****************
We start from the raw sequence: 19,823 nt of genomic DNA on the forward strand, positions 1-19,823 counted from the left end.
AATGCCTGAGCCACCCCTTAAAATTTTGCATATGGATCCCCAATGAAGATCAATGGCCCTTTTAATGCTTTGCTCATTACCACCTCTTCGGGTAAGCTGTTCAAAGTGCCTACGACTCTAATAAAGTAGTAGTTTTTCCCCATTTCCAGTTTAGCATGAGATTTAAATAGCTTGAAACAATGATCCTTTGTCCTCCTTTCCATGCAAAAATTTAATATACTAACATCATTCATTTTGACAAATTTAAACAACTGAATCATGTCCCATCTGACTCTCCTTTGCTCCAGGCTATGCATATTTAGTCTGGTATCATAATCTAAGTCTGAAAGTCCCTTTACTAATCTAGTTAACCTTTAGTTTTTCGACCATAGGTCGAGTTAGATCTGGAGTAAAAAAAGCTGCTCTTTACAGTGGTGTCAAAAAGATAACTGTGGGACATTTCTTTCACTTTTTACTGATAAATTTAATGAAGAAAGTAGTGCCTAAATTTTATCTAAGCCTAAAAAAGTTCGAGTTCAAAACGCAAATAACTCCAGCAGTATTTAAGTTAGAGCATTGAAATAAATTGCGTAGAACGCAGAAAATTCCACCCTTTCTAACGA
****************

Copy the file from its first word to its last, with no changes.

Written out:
We start from the raw sequence: 19,823 nt of genomic DNA on the forward strand, positions 1-19,823 counted from the left end.
AATGCCTGAGCCACCCCTTAAAATTTTGCATATGGATCCCCAATGAAGATCAATGGCCCTTTTAATGCTTTGCTCATTACCACCTCTTCGGGTAAGCTGTTCAAAGTGCCTACGACTCTAATAAAGTAGTAGTTTTTCCCCATTTCCAGTTTAGCATGAGATTTAAATAGCTTGAAACAATGATCCTTTGTCCTCCTTTCCATGCAAAAATTTAATATACTAACATCATTCATTTTGACAAATTTAAACAACTGAATCATGTCCCATCTGACTCTCCTTTGCTCCAGGCTATGCATATTTAGTCTGGTATCATAATCTAAGTCTGAAAGTCCCTTTACTAATCTAGTTAACCTTTAGTTTTTCGACCATAGGTCGAGTTAGATCTGGAGTAAAAAAAGCTGCTCTTTACAGTGGTGTCAAAAAGATAACTGTGGGACATTTCTTTCACTTTTTACTGATAAATTTAATGAAGAAAGTAGTGCCTAAATTTTATCTAAGCCTAAAAAAGTTCGAGTTCAAAACGCAAATAACTCCAGCAGTATTTAAGTTAGAGCATTGAAATAAATTGCGTAGAACGCAGAAAATTCCACCCTTTCTAACGA